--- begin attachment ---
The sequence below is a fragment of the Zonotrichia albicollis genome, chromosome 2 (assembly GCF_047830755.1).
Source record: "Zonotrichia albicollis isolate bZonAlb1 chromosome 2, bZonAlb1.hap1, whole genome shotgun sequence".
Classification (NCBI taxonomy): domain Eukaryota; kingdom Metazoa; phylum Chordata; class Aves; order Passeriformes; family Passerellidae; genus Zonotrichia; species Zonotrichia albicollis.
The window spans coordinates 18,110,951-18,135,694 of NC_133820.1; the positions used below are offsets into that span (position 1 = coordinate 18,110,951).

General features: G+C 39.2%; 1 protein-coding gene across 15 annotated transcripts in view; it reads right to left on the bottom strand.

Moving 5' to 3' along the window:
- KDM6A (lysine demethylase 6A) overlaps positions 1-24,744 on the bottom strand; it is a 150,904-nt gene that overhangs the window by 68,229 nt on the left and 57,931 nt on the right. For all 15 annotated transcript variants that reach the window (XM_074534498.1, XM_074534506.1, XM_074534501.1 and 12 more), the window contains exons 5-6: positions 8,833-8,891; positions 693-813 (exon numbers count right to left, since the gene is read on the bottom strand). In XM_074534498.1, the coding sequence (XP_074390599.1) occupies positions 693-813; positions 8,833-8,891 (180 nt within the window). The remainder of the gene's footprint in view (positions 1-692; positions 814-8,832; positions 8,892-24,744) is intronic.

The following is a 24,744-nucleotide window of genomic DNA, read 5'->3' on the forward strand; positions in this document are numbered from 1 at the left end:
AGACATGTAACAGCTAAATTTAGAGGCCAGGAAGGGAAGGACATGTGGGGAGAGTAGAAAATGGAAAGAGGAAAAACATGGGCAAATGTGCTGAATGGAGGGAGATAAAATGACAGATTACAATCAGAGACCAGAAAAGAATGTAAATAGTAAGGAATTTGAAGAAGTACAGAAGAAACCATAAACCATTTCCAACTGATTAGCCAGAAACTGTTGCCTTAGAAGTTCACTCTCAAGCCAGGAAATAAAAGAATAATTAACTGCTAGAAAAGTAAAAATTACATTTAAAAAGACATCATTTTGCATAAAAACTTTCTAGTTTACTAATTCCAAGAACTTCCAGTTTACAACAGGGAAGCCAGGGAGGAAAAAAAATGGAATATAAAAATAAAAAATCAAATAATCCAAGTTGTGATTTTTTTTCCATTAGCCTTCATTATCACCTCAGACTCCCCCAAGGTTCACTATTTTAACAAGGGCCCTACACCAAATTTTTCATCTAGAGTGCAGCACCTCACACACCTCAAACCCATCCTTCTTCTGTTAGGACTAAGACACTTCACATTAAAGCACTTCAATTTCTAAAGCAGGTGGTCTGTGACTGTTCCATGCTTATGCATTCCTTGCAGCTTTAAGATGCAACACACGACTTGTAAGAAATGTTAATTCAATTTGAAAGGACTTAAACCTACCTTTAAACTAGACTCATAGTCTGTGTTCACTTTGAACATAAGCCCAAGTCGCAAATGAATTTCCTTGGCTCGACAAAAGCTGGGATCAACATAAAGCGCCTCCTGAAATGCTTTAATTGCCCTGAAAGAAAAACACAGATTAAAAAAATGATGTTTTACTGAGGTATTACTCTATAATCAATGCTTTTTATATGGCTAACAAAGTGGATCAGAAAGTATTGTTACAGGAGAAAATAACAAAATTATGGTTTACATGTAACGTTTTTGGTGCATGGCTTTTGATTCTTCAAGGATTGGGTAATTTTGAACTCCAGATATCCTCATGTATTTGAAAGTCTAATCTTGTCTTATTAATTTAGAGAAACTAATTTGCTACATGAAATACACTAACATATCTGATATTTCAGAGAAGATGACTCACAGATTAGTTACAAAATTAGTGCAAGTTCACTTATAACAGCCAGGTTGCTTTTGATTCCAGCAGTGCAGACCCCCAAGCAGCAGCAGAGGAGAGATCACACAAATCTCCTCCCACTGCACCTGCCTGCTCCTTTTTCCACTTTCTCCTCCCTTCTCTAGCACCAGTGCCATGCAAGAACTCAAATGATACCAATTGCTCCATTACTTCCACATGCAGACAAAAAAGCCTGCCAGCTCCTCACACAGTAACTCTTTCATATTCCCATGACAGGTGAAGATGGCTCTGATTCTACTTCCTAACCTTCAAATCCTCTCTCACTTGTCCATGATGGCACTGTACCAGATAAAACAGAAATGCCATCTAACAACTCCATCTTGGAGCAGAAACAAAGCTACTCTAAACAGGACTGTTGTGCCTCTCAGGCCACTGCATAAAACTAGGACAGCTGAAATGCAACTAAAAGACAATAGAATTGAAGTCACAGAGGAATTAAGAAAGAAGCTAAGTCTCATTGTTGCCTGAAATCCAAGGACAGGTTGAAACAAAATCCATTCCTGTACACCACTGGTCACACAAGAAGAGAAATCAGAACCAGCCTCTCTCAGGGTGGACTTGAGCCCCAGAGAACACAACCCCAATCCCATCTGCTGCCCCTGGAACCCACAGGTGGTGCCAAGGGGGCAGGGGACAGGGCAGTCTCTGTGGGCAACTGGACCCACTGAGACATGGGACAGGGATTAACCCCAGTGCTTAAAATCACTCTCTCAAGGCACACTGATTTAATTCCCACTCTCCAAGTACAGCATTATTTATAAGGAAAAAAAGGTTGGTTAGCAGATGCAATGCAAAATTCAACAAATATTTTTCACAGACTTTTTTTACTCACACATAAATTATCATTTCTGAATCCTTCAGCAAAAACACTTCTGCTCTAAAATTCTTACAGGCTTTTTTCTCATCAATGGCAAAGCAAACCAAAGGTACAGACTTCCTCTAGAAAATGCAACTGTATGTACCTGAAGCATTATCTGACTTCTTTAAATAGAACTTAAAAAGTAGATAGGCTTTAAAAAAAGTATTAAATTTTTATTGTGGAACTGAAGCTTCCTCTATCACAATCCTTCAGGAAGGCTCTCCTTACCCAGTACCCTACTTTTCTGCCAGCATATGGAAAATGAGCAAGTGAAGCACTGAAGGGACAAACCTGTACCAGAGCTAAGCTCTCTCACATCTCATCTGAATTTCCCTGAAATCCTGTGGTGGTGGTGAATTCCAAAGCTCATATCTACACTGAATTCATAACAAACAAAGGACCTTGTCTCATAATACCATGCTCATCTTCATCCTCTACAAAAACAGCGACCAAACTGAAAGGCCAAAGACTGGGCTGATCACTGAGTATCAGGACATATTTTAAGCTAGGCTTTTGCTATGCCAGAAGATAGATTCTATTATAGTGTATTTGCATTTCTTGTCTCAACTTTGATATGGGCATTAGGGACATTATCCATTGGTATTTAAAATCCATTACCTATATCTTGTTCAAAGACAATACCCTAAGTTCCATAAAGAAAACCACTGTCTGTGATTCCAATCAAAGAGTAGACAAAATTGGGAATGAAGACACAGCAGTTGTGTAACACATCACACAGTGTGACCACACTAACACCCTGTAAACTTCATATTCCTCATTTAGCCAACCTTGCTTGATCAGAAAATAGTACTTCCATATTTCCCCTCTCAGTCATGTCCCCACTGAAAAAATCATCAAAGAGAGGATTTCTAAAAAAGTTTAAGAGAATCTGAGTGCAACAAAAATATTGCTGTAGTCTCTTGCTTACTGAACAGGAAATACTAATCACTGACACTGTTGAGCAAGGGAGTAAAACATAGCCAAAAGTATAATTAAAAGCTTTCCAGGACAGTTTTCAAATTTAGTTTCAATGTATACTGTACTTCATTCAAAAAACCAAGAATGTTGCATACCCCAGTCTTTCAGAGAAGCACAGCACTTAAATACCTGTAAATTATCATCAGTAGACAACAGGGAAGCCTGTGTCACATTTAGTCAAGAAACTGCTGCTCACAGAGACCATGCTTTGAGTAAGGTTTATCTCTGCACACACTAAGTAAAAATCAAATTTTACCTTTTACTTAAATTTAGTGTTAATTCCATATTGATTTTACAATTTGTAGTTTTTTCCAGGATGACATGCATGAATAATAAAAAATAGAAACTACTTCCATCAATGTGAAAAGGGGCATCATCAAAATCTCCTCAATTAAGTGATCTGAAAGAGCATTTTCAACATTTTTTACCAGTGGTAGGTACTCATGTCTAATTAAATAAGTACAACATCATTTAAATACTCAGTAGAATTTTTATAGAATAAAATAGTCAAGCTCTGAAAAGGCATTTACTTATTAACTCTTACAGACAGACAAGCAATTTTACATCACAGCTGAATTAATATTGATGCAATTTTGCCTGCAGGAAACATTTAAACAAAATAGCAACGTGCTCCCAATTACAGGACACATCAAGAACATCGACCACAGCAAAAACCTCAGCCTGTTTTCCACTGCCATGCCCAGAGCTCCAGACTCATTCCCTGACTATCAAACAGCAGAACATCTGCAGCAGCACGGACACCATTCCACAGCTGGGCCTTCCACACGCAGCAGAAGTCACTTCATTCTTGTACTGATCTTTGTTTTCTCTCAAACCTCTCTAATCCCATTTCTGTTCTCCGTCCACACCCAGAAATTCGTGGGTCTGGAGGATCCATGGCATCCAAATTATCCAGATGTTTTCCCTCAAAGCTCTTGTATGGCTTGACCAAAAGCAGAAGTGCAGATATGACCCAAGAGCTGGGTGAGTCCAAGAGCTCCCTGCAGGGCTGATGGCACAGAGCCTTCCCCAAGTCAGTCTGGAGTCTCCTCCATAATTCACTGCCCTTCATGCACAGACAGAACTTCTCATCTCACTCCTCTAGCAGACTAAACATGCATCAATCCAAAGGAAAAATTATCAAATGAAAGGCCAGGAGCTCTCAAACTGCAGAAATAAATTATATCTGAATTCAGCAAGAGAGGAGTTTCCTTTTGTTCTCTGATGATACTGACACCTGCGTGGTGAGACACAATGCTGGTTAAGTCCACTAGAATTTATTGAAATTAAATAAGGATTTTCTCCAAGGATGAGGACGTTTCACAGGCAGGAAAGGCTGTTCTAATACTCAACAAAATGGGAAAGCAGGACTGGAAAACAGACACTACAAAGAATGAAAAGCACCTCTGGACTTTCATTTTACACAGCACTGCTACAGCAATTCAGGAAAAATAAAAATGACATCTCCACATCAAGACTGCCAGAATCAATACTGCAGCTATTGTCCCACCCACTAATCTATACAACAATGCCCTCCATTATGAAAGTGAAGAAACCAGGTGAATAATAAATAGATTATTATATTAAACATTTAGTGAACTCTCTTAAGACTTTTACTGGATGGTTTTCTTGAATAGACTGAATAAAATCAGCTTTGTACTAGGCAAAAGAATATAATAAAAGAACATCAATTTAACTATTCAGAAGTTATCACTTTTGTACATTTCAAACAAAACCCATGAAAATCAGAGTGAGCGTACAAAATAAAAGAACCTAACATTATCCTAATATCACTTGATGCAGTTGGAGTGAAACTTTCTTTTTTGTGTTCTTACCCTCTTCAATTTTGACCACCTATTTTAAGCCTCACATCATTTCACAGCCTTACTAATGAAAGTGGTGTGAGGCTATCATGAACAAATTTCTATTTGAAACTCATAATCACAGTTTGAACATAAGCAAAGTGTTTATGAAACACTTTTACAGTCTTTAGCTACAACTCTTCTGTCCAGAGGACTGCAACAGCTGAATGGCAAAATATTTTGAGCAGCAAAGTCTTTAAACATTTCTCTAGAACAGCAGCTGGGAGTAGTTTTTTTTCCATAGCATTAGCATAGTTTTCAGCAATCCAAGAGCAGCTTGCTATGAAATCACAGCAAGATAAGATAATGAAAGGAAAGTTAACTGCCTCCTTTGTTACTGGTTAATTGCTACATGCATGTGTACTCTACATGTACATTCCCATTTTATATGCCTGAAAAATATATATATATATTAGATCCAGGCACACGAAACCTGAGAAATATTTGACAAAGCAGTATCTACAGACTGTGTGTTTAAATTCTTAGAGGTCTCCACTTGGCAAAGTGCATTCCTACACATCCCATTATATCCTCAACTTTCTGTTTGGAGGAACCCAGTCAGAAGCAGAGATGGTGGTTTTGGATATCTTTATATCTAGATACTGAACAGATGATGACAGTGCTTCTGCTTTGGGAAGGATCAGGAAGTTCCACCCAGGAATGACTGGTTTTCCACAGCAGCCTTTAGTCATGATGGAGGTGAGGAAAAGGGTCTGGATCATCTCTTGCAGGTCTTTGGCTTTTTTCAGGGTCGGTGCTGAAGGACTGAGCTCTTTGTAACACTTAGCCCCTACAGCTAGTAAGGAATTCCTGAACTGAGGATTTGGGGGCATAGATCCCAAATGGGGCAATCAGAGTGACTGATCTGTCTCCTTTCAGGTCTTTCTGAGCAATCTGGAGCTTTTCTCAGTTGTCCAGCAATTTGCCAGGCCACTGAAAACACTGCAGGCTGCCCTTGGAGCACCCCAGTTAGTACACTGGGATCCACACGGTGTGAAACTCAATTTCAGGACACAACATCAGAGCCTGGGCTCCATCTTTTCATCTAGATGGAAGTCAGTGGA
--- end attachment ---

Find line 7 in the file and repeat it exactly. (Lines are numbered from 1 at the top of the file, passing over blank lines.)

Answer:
- KDM6A (lysine demethylase 6A) overlaps positions 1-24,744 on the bottom strand; it is a 150,904-nt gene that overhangs the window by 68,229 nt on the left and 57,931 nt on the right. For all 15 annotated transcript variants that reach the window (XM_074534498.1, XM_074534506.1, XM_074534501.1 and 12 more), the window contains exons 5-6: positions 8,833-8,891; positions 693-813 (exon numbers count right to left, since the gene is read on the bottom strand). In XM_074534498.1, the coding sequence (XP_074390599.1) occupies positions 693-813; positions 8,833-8,891 (180 nt within the window). The remainder of the gene's footprint in view (positions 1-692; positions 814-8,832; positions 8,892-24,744) is intronic.